I spoke with Ray Lawrence at Espar Parts Michagan 2 days ago about my transit B4L kit. I asked him about this problem and he proceeded to tell me that they are now insisting on installing the new straw in the tank. The Espar fuel pick up is 2mm id and it does cause problems to use the ford fuel auxiliary. He also confirmed that you do need to drill a new hole, but my rudimentary understanding is that the hole is drilled in the "dummy" port cover that one would remove when replacing with the new ford fuel pickup tube. He assured me that it does not tie into the van's fuel line. The dicey part, after thinking about my conversation with Ray, will be deciding how far down in the tank to stick the new straw! He said they recommend, I think, 2 inches off the bottom which still leaves several gallons of petrol in the extended 31 gal tank. Not really sure about guessing what vertical placement to use when installing. I may be calling Ray back when I install my unit to get more clarity on the placement of the new 2mm tube. On the positive side, this will do away with any fuel line adapters or connecters. He said it will be one uninterrupted 2mm id fuel line from the tank to the pump which should take care of the problems they were seeing. He was very helpful and informative and also pointed out that their European supplier has been blocked at the ports in Canada and this is the cause of some of the shipping delays. He said they just received 40 units and will be back to shipping them out if you had one ordered and wondered what the delay was all about. Cheers.
 

· Registered
Joined
·
11 Posts
ok thanks windword for the report. I called EsparParts and left a message and sent email. I'll call Ray direct.
Looks like the next obvious step is to put in a new standpipe.. not an easy fix when i've got a foot of snow under the van right now. I'll have to wait until I don't need the heater to fix the heater that doesn't work :0
 

· Registered
Joined
·
82 Posts
I spoke with Ray Lawrence at Espar Parts Michagan 2 days ago about my transit B4L kit. I asked him about this problem and he proceeded to tell me that they are now insisting on installing the new straw in the tank. The Espar fuel pick up is 2mm id and it does cause problems to use the ford fuel auxiliary. He also confirmed that you do need to drill a new hole, but my rudimentary understanding is that the hole is drilled in the "dummy" port cover that one would remove when replacing with the new ford fuel pickup tube. He assured me that it does not tie into the van's fuel line. The dicey part, after thinking about my conversation with Ray, will be deciding how far down in the tank to stick the new straw! He said they recommend, I think, 2 inches off the bottom which still leaves several gallons of petrol in the extended 31 gal tank. Not really sure about guessing what vertical placement to use when installing. I may be calling Ray back when I install my unit to get more clarity on the placement of the new 2mm tube. On the positive side, this will do away with any fuel line adapters or connecters. He said it will be one uninterrupted 2mm id fuel line from the tank to the pump which should take care of the problems they were seeing. He was very helpful and informative and also pointed out that their European supplier has been blocked at the ports in Canada and this is the cause of some of the shipping delays. He said they just received 40 units and will be back to shipping them out if you had one ordered and wondered what the delay was all about. Cheers.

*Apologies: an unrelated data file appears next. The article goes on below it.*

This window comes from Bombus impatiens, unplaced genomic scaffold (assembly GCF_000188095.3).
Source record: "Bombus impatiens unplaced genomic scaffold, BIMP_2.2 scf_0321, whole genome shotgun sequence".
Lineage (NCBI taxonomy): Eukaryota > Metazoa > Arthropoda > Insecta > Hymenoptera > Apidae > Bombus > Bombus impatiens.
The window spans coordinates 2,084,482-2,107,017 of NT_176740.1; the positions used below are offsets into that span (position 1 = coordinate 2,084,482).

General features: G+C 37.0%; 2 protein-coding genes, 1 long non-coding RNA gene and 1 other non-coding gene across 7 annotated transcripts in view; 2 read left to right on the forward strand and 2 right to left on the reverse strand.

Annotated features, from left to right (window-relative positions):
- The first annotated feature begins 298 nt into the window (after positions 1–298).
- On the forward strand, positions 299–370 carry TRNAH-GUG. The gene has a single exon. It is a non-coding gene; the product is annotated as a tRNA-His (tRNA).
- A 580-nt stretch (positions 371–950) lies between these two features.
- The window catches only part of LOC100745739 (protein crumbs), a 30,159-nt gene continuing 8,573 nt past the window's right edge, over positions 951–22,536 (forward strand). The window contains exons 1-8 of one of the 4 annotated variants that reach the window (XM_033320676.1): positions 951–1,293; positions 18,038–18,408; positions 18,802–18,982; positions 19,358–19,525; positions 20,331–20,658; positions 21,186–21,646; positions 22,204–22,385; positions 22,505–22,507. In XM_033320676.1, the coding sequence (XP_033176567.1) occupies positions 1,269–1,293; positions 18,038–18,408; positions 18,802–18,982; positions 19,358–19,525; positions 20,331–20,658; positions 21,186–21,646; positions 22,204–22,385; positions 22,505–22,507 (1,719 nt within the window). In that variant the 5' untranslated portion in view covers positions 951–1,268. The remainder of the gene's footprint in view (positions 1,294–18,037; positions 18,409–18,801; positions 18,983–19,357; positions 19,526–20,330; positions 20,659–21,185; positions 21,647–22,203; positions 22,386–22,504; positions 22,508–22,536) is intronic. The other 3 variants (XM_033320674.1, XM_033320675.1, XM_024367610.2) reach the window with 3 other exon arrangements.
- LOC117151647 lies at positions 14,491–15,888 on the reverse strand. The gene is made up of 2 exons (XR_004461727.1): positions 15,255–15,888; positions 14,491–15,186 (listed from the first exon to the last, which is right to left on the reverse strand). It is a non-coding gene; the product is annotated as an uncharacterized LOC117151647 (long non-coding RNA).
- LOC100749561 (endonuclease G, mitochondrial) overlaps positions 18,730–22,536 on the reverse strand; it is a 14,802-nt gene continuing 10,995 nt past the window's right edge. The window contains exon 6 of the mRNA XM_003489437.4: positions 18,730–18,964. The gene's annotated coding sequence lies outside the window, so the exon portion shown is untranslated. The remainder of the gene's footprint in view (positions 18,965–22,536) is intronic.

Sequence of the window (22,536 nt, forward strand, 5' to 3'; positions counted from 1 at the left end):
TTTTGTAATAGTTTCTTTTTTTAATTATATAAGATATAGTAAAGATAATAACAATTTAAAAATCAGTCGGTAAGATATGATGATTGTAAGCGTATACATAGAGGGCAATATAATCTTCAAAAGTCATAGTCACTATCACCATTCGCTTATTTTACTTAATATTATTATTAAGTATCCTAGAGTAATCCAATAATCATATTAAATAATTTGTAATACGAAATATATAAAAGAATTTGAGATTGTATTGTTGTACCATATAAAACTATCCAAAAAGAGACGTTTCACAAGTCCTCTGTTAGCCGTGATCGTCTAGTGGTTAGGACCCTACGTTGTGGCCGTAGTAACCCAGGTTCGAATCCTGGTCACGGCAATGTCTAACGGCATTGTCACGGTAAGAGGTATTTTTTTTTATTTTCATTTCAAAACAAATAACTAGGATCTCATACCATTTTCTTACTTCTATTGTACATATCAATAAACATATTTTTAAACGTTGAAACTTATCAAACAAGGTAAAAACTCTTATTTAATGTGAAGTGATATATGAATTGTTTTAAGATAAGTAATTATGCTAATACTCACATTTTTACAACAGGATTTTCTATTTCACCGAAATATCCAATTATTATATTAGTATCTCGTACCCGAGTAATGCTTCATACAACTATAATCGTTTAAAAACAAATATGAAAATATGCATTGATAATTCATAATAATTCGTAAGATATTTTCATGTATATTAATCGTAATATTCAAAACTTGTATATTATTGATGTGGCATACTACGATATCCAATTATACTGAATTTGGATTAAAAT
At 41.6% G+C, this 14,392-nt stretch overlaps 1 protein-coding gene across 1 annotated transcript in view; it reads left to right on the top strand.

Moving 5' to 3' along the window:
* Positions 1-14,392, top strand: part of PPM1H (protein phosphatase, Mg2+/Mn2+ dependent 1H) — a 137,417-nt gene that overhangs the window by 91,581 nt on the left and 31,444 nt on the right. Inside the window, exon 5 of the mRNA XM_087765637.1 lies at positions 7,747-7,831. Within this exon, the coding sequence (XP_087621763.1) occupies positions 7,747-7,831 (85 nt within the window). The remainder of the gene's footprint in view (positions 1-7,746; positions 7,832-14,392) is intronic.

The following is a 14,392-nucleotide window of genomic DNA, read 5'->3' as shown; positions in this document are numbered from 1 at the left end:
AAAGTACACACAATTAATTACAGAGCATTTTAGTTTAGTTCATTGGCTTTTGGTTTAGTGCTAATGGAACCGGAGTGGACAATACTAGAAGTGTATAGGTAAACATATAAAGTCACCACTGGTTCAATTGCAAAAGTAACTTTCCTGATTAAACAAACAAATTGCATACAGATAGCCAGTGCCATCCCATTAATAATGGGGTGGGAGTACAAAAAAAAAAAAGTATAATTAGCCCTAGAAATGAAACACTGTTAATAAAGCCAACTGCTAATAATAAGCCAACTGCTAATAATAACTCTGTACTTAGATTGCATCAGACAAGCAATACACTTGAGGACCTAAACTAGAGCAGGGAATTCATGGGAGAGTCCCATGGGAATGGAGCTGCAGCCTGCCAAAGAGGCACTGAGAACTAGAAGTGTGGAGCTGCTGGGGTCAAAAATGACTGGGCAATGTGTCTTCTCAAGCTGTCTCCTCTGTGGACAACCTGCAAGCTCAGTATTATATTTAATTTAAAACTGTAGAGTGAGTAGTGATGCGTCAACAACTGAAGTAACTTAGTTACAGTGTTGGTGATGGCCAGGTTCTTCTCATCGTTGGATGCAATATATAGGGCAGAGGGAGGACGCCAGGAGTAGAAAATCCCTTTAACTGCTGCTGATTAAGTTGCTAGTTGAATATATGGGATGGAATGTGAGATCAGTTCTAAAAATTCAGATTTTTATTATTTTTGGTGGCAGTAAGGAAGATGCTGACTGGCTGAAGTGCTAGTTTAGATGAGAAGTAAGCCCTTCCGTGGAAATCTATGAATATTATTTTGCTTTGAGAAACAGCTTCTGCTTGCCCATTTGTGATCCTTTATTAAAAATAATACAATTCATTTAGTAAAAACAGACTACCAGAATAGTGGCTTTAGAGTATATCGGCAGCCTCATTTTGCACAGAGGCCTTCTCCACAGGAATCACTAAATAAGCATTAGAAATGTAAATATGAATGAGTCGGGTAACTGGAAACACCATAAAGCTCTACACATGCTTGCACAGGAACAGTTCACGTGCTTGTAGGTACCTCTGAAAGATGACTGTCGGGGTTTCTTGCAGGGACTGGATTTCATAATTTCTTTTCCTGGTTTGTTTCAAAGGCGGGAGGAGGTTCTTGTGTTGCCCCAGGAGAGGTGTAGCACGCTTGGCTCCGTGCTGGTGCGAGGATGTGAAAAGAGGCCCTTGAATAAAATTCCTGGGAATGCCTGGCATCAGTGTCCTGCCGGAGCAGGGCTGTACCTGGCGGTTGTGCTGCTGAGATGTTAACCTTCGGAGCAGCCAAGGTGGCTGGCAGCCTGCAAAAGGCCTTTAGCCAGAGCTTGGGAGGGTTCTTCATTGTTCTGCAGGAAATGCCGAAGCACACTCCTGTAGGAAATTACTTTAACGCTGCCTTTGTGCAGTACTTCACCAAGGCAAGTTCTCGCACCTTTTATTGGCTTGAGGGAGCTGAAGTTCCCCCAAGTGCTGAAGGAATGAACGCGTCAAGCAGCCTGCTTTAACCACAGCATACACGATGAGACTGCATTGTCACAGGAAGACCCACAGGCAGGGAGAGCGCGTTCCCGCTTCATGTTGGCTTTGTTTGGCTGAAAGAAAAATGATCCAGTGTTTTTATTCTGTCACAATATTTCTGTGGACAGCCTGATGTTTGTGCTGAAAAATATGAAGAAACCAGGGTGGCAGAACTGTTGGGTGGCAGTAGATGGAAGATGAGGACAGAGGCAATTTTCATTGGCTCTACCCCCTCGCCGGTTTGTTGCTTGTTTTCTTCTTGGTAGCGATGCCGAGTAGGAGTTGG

Wow, great info! Thanks for doing some leg work.
 
41 - 61 of 323 Posts
Top